Walmart hasn't announced any plans to open a Seattle store, and Seattle city officials haven't publicly courted the company.
But just to make sure, local union activists, wary of the impact the world's largest retailer could have on the local economy, are doing some investigating.
The United Food and Commercial Workers Local 21 (ufcw) filed Freedom of Information Act requests April 27 with Mayor Mike McGinn's office, the city legislative office, the city's planning department and the Office of Economic Development to determine if city officials have met or corresponded with Walmart representatives.
Walmart, union groups say, is unwelcome here. The company's recent bribery scandals in Mexico and reputation for paying low wages with no medical benefits make it a poor fit for the community, said Elena Perez, spokesperson for the Puget Sound branch of Making Change at Walmart, a ufcw-funded nonprofit that campaigns for Walmart to change its business and employment practices.
In January, Perez and about 50 others protested in Bellevue's Kelsey Creek neighborhood, demanding that Walmart and a local property owner come clean with plans to open a store there.
Walmart owned up to that one in January, also announcing a store opening in Factoria. Last summer, the company announced plans for a 24-hour Walmart in Tacoma, disregarding efforts by the Tacoma City Council to ban big-box stores.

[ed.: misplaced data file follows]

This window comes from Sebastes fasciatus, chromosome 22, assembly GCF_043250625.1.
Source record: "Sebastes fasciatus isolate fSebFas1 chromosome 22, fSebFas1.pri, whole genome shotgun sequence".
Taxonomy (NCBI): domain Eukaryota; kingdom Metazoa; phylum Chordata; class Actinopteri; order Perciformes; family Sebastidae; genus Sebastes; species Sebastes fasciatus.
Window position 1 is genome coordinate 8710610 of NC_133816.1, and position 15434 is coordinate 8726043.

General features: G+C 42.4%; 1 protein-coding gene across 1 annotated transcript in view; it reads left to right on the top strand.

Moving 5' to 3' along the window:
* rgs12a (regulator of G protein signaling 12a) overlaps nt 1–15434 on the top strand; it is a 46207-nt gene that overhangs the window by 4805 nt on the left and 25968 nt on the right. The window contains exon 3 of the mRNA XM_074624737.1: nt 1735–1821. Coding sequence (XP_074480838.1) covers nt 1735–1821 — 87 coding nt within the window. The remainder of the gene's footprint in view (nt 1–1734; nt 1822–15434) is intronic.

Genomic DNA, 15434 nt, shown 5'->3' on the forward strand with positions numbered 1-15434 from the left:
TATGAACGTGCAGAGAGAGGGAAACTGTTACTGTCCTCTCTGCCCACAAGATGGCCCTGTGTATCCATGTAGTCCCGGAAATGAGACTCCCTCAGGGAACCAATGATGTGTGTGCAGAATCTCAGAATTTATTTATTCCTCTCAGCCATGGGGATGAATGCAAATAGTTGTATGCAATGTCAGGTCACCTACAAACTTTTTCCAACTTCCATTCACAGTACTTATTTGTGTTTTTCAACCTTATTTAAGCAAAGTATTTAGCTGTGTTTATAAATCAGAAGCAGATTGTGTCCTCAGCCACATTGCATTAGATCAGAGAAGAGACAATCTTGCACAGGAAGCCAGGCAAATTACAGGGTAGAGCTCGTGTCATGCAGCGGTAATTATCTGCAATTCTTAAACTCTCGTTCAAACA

Despite its history of working in rural and suburban markets, the retail behemoth has moved into metropolitan areas such as Chicago, Los Angeles and Washington, D.C.
Perez said the company has already saturated rural populations.
"It's like a shark that has to keep swimming to survive," Perez said.
And this shark bites, say labor and social justice activists.
Walmart in Seattle could cause a $13 million loss in economic output and a $15 million loss in labor income, according to Puget Sound Sage, a labor- and church-financed nonprofit.
The group based its figures on the possibility of a Walmart opening at an abandoned grocery store in the Skyway neighborhood.
In a statement in April, Walmart officials questioned the report's results but did not deny their interest in Seattle.
Responding to questions posed by Real Change, Walmart spokesperson Steven Restivo said there are no new projects to announce in Seattle, but the company is committed to offering "solutions for our customers in Seattle."